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Casa Grande National Monument, AZ #6

January 16, 2018

The drive from Phoenix to Tucson was terrible, unless you are the rare bird who enjoys dust storms.  I had never driven through a real one before and it was slightly terrifying.  Did I mention, the air conditioner in the car decided not to work?  I now have a very personal understanding of why you should never leave your dog in a hot car.  Woof!

 

So, this is what the state of Arizona says to do in the event that you can no longer see the road in front of you during a dust storm.

1) Pull over to the side of the road; this presumes you can still see the side of the road. 

2) Put the car in park, turn off all your lights and take your foot off the brake.

3) Wait to die...either from being hit by another car or suffocating in your own car.

The third one was my addition; and you thought you weren't going to learn anything from this blog.

 

When I approached the gate of Casa Grande National Monument. I pulled over to get the obligatory picture of the sign with Anna's teddy bear.  I set him on the ground and when I turned around to get the picture, he was gone!  The wind had taken him out into the cactus field behind the sign.  After rescuing him and pulling cactus needles out of him and me, I got the picture.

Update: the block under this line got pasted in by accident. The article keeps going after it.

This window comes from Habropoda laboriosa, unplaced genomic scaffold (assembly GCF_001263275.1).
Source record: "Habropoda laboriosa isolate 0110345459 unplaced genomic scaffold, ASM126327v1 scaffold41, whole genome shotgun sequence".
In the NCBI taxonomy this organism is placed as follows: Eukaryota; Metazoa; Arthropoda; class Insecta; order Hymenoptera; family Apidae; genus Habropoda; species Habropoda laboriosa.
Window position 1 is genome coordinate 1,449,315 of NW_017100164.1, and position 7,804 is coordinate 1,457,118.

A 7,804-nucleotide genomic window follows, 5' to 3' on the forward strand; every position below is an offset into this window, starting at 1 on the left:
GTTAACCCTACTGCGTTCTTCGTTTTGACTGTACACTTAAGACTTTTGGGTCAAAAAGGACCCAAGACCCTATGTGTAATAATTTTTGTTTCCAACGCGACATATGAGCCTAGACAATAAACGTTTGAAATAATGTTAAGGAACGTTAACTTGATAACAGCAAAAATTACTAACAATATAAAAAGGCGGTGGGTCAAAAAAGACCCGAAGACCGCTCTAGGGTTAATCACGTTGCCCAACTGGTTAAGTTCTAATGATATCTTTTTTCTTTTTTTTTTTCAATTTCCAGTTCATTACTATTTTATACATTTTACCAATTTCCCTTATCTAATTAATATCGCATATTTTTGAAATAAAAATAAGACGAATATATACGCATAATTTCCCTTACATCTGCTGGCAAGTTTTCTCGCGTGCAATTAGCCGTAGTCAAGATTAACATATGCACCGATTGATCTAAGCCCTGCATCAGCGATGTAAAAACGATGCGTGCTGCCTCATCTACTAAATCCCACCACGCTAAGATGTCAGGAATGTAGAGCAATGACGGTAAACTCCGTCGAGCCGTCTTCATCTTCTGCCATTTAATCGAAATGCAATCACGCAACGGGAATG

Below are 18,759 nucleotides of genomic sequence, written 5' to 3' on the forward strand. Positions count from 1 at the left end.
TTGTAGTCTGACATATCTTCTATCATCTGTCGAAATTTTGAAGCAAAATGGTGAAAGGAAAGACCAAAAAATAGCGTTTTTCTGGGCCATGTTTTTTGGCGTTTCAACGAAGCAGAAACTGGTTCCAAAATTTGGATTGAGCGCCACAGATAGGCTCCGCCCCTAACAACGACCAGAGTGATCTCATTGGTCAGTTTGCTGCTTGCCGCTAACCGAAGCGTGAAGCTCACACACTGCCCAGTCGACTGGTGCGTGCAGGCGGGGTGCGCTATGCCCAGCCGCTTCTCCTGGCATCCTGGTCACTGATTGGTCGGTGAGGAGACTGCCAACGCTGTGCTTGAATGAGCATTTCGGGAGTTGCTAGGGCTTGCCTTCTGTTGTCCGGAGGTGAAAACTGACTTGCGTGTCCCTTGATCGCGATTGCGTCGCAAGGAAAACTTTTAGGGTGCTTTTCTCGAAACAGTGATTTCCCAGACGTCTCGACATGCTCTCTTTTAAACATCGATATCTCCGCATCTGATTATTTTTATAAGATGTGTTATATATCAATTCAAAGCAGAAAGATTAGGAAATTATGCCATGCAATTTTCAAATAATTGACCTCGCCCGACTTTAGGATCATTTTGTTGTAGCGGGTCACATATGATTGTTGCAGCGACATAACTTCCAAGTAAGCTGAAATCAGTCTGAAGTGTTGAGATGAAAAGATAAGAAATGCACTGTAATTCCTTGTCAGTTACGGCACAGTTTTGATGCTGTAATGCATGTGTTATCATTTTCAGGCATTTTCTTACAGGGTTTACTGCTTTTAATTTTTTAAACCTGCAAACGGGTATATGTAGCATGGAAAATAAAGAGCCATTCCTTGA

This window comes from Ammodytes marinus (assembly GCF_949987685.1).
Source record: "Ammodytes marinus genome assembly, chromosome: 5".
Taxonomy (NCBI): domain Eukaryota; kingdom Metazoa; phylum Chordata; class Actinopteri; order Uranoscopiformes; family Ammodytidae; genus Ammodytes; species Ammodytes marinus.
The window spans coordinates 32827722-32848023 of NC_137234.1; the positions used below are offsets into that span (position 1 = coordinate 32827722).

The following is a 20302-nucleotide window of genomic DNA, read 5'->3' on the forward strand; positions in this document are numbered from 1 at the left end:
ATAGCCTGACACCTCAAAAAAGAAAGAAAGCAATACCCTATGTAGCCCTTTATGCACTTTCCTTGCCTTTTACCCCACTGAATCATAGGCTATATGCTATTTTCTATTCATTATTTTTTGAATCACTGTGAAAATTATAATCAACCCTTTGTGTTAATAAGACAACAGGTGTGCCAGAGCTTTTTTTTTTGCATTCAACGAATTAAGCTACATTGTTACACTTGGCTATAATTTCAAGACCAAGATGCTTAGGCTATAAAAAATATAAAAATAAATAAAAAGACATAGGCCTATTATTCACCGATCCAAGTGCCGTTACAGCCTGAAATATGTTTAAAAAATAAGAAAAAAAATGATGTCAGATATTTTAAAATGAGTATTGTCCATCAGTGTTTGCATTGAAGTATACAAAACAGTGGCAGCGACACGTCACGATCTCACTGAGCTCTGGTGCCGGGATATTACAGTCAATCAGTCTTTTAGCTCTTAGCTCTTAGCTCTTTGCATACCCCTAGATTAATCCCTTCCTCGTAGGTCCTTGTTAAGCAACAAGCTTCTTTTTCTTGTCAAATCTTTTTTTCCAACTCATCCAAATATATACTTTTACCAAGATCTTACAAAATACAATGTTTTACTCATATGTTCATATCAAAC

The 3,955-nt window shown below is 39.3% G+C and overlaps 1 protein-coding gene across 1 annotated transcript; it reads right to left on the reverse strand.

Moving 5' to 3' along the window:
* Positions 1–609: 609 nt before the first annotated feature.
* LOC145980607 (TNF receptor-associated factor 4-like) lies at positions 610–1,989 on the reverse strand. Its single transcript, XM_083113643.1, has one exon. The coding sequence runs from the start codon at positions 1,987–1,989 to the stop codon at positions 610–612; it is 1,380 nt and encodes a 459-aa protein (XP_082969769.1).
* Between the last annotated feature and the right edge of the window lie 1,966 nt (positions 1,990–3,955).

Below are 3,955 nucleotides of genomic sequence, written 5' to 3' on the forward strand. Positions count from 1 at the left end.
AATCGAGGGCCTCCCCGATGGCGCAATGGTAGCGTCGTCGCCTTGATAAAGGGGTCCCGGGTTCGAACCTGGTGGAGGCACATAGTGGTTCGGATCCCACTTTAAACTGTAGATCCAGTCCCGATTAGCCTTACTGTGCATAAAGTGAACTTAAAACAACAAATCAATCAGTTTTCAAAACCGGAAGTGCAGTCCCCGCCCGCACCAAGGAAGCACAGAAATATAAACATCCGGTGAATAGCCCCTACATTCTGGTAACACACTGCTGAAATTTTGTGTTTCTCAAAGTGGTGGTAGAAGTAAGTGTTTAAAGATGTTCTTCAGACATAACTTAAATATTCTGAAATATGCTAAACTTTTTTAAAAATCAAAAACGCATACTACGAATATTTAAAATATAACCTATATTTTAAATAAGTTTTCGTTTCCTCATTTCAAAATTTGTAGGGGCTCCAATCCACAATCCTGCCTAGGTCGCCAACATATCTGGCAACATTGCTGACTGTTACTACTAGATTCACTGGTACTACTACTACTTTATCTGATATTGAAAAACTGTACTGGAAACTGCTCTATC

The Visitor Center is quite good and explains the large village that once stood in this place.  After being told by a ranger that The Ancestral People or The Hohokam were "masters of the desert"; I thought to myself, "You have to be or you're gonna die real fast!" 

 

The Ancestors built canals, plazas, homes, and ball courts.  They farmed, hunted and were active traders.  The desert has reclaimed all but the Casa Grande.  The great house is four stories tall and 60 ft. long.  Each corner of the house faces either east, west, north or south.  In the upper west wall resides a circular opening which just happens to line up with the summer solstice's setting sun.  There are other openings in the walls that line up with other seasonal sun and moon rising and settings.  Archaeologists have determined that it took 3,000 tons of caliche (mixture of sand, clay & limestone) to build the great house.  The next obvious question is how do you reinforce and build levels with all that caliche?  They used hundreds of juniper, pine and fir trees to accomplish this.  "But there's no trees around!" They floated them 60 miles down the Gila River.  My plan would have been to build the village 60 miles up the river where the trees were; but that's just me.

 

I apologize for the lack of pictures, but because of all the blowing dirt and sand I was having trouble even making out Casa Grande from the Visitor Center.  Sorry...

 

 

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